It turned out that Chadbourn had ample reason to detest both Roscoe Pound and the first dean of UCLA Law School, L. Dale Coffman. The wave of the post-World War II anti-communist fervor had reached California by 1050. The board of regents of the University of California resolved that all faculty members had to take loyalty oaths. Dean Coffman and Roscoe Pound agreed that law faculty members should also be required to do so.[3]

Chadbourn was renowned for his dry wit. In a civil procedure class at Harvard Law School Chadbourn was discussing the common law action of trespass. In the course of doing this, he mentioned the common law maxim that the possessory rights of an owner of a fee simple absolute extend from heaven to hell. ("It is one of the oldest rules of property known to the law that the title of the owner of the soil extends, not only downward to the center of the earth, but upward usque ad coelum." Hannabalson v. Sessions, 116 Iowa 457 (1902).) A student raised his hand and earnestly asked (roughly), "But Professor Chadbourn, planes fly over land all the time. How high do the rights of a property owner extend?" Chadbourn paused, furrowed his eyebrows, looked down at his notes, and then said, "Real high."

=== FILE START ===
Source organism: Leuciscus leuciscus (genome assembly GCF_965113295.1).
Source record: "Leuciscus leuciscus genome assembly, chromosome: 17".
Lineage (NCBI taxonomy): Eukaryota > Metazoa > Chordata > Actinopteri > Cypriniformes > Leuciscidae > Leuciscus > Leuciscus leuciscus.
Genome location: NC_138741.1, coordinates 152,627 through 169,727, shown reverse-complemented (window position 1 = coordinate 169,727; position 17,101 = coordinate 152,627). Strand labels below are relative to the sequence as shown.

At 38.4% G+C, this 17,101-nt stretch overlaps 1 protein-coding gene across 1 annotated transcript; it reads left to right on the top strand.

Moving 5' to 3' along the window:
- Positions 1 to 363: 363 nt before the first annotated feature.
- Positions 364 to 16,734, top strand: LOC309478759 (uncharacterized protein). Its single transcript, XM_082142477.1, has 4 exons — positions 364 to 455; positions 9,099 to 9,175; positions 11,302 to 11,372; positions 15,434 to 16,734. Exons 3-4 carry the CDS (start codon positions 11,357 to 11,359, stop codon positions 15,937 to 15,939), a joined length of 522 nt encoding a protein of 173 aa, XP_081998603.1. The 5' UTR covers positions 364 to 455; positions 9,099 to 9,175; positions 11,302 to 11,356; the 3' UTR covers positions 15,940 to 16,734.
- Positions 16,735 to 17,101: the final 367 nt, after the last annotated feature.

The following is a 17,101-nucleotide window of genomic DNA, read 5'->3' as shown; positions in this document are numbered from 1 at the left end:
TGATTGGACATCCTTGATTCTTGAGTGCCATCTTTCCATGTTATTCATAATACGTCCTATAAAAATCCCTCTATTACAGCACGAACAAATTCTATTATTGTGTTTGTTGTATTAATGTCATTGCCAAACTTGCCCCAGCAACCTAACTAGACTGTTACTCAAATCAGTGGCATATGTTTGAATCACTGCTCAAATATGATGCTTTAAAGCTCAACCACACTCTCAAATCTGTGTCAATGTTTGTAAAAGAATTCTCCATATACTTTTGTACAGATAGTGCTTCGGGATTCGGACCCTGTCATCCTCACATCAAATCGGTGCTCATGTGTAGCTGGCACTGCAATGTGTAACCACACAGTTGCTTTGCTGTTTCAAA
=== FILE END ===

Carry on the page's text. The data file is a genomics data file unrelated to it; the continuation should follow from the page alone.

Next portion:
Publications

 

Books, treatises, casebooks & reports:

Chadbourn revised seven volumes (turning them into eight) of the third edition of the classic treatise John H. Wigmore, Evidence in Trials at Common Law (3d ed. 1940).